March 19, 2020
The Postal Service has developed localized continuity of operations plans that are employed in the case of emergencies to help ensure that the nation’s postal system continues to function for the American people. With a longstanding history of quickly adapting its operational plans to changing conditions, the Postal Service maintains steady communications with mailers during natural disasters or other events that require emergency responses and advises residential customers, business mailers, and international mailers with regard to postal facility disruptions that may impact delivery in an affected area via its USPS Service Alerts webpage at: https://about.usps.com/newsroom/service-alerts/.
In the event they are required, the activation of localized continuity of operations plans depends on the specific effects of an emergency in an impacted area. Due to the variance in possibilities and factors, it would be impossible to predict what the effect of such emergencies would be on a specific customers’ mailing prior to the event, but the planning enables us to continue or quickly reestablish mail operations in regions facing the impact of strong hurricanes, flooding, wildfires, etc., and they have been prepared to respond to pandemic-related circumstances as well. As a result, we recommend that customers refer to USPS Service Alerts for service-disruption updates. Another key component of our communications portion of USPS contingency plans remains the Industry Alert.
For those business mailers who utilize the Business Service Network (BSN), we encourage them to continue to maintain the line of communication with their representative on changes to the postal system. If a customer or mailing partner needs to shut down its operations due to the current situation, they should contact their BSN contact, Sales contact, or their local Business Mail Entry contact to discuss their plans. These local contacts will notify the Districts, Area, and Headquarters of any needed assistance or broader impacts.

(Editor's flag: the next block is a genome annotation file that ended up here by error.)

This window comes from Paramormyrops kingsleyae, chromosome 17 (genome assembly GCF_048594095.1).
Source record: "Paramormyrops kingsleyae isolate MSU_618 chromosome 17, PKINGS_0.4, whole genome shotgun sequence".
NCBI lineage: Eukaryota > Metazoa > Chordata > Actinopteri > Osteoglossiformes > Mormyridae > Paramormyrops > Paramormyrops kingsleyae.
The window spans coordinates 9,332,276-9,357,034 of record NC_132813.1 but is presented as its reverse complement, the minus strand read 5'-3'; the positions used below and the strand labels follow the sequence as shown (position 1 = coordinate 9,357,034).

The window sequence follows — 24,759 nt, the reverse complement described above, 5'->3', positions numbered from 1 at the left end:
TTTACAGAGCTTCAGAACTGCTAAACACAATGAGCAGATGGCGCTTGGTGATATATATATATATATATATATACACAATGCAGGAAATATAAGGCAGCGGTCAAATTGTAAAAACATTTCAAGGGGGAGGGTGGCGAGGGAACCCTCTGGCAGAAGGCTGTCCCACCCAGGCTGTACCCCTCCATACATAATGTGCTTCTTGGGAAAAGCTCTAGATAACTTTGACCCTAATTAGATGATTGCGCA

The Postal Service continues to use its existing processes for many of the more common impacts customers are concerned about. Some questions that have been raised are:
· How is USPS handling mail for closed businesses?
Mail on the delivery route is returned to the Delivery unit and will be held for 10 days under current policies. Customers can request a temporary hold for their mail up to 30 days. Caller Box customers should contact their local office to discuss how they will be handling the pickup of this volume. Any high volume customer will be contacted to discuss pickup options as well.
· How is USPS delivering mail under shelter in place declarations?
The Postal Service is classified as an essential government service operation, which allows us to continue operations.
· How safe is the mail and mail transport equipment?
Current Centers for Disease Control and Prevention (CDC) and World Health Organization (WHO) guidance continues to indicate there is no evidence the virus is spreading through the mail. According to WHO, the likelihood of an infected person contaminating commercial goods is low, and the risk of catching the virus from a package that has been moved, traveled, and exposed to different conditions and temperatures is also low. This guidance remains true for mail transport equipment.
· Is the USPS experiencing capacity issues due to reduced airline routes?
There are no domestic air capacity issues at this time. The Postal Service continues to work with International air carriers and contract air carriers to keep mail moving.
Industry and commercial customers can email questions or concerns about COVID-19 and the mail to firstname.lastname@example.org with COVID-19 in the subject line. Mailers can also sign up for Industry Alerts at email@example.com.
For more information, see the USPS Coronavirus Statement at about.usps.com/newsroom.
Please visit us on the USPS Industry Outreach website.
Thank you for your support of the United States Postal Service.
Industry Engagement & Outreach/USPS Marketing